They performed the song on Late Show with David Letterman on April 21. They performed on Late Night with Jimmy Fallon on April 24. Syndicated FM radio, ranging from metal programs to Little Steven Van Zandt's Underground Garage, continued playing multiple cuts from the album through 2009. Tinted Windows played concerts in the US in June and September 2009, in Japan in January 2010; the band's Facebook page has not had a post since December 6, 2009. And while the band appeared on their record label S-Curve Records' website, they were removed from the artist lineup sometime between June 6 and August 8, 2011, but in 2014, band member Taylor Hanson mentioned the band to the press a number of times. In an interview published October 9, 2014 with Coup De Main Magazine, Hanson stated that the band was still together and there was "some process going on now to make a new album." However, since and as of 2019, no news, material, or concerts have been announced. Tinted Windows Tinted Windows SXSW Interview Taylor Hanson discusses Hanson and Tinted Windows on Huffington Post
Phara Anacharsis is a French athlete who specializes in the 400 metres and the 400 metres hurdles. She was born in Fort-de-France. In the 200 metres she won the bronze medal at the 2005 Jeux de la Francophonie, in the 400 meters the silver medal at the 2005 Mediterranean Games, she competed at the 2002 World Junior Championships, the 2005 European Indoor Championships and the 2006 European Championships without reaching the final. She turned to the hurdles, won the gold medal at the 2009 Mediterranean Games. In the 4 x 400 metres relay she finished seventh at the 2006 European Championships, competed at the 2007 World Championships and the 2008 Olympic Games without reaching the final. At the 2012 Summer Olympics, she was part of the French team. At the 2014 European championships, she ran in the heats but not the final, when France won the gold. In the 400 m hurdles, she did not reach the final, her personal best times are 23.39 seconds in the 200 metres, achieved in August 2007 in La Chaux-de-Fonds.
Lydia Manley Henry DSc was the first female graduate in medicine from the University of Sheffield. She served with the Scottish Women's Hospitals for Foreign Service during the First World War, she was awarded the Croix de Guerre by the French government. For her thesis on gangrene, based on her wartime experience, she was awarded the degree of MD, the first woman to graduate with this degree from the University of Sheffield. Lydia Henry was born in Macduff, the daughter of William Paterson Henry and his wife Elizabeth Dawson Murdoch, her father died of tuberculosis. Her mother moved to Sheffield leaving her daughter to be brought up by an aunt in Macduff. At the age of 14 she relocated to Sheffield to join her mother, who had begun work at the Day Training College for Teachers in Sheffield and in 1905 became Vice-Principal of the City Training College. At this time she felt able to care for her daughter again. Henry was educated at the Sheffield High School for Girls; the Sheffield University Medical School had been founded in 1905 and she enrolled in 1909.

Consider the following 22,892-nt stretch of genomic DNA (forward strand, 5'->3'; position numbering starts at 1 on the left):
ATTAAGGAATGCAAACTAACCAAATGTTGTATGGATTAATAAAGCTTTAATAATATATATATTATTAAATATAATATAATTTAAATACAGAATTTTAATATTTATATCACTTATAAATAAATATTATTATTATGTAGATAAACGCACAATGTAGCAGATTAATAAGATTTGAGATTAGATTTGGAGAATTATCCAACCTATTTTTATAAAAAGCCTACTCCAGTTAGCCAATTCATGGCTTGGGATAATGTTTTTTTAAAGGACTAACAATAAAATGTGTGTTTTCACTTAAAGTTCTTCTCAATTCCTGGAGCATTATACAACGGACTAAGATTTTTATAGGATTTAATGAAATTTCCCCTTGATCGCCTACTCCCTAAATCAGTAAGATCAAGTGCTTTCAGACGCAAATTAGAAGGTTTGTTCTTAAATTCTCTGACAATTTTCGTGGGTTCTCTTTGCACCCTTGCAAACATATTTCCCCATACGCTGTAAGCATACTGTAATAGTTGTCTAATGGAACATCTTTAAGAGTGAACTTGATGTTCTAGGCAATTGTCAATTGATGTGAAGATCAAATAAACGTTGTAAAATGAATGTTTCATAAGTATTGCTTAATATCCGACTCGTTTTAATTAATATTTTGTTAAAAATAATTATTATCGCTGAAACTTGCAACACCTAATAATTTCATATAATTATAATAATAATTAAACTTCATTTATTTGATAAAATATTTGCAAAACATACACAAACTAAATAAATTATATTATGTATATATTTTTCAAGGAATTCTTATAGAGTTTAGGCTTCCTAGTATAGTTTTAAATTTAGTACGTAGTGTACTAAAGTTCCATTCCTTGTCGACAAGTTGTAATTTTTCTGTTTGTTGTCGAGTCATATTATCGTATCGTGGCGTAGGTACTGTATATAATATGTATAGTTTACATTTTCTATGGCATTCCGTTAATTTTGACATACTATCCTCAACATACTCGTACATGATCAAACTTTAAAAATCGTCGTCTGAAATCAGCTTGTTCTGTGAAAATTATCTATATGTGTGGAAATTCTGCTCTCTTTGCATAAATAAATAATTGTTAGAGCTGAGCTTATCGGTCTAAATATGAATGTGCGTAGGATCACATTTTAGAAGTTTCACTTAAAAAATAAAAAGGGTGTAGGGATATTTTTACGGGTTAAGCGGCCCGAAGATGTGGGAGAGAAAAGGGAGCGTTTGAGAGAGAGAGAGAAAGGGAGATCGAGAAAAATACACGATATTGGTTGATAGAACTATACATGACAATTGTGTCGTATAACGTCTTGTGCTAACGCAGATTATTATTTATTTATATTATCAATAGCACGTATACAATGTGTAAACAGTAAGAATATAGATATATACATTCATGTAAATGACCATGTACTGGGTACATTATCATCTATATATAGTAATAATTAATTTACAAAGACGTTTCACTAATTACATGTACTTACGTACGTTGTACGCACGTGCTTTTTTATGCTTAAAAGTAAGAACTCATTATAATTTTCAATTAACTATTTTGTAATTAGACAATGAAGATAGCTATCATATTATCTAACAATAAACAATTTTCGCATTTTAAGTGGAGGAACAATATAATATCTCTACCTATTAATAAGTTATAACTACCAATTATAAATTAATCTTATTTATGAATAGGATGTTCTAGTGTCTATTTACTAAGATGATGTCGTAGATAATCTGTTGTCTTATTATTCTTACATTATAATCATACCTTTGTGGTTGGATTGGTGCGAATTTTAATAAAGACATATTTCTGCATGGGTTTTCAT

In June 1916 she graduated with an MB ChB, along with fellow student Florence Elizabeht Millard, together they were the first women to receive a medical degree from the University. The next day she became the first woman to work as a hospital doctor in Sheffield. Henry had further experience working as a house officer in Sheffield Royal Infirmary and the Sheffield Royal Hospital. During the World War I, it became easier for women doctors to find posts in teaching hospitals, as many male doctors were serving in the armed forces, her experience included working in the Sheffield Royal Infirmary women's clinic for venereal diseases, the first woman doctor to do so. The day after finishing as a house officer and becoming qualified to practise medicine, Henry enlisted in the Scottish Women's Hospitals for Foreign Service, working in the hospital set up in Royaumont Abbey, north-east of Paris, she was the youngest doctor on the staff. There, as an assistant surgeon, she had charge of the Blanche de Castille ward.
She served at the associated SWH hospital at Villers-Cotterêts, which treated French rather than British soldiers. After the war the French government awarded her the Croix de Guerre. After the war, Henry worked on her MD thesis, on gangrene, based on her experiences with the condition at Royaumont. With this thesis, in 1920 she graduated from the University of Sheffield with the degree of MD, the first woman to do so. Appointment as assistant medical officer of health for Blackburn, followed, her success in this post led to her appointment as head of the Social Services Department at the King's College for Women of the University of London, she went on to become a member of its Senate. Henry married, becoming Mrs J. Stewart Henry, she stopped practising as a physician. During the World War II she returned to Scotland, providing assistance onshore for the submarine crews operating out of north-east Scotland. In 1978, the University of Edinburgh medical school awarded her the degree of DSc, on the occasion of its 150th anniversary.
She died in Saint John, New Brunswick, Canada, on 27 March 1985. A memorial to her memory was erected in her birthplace, Scotland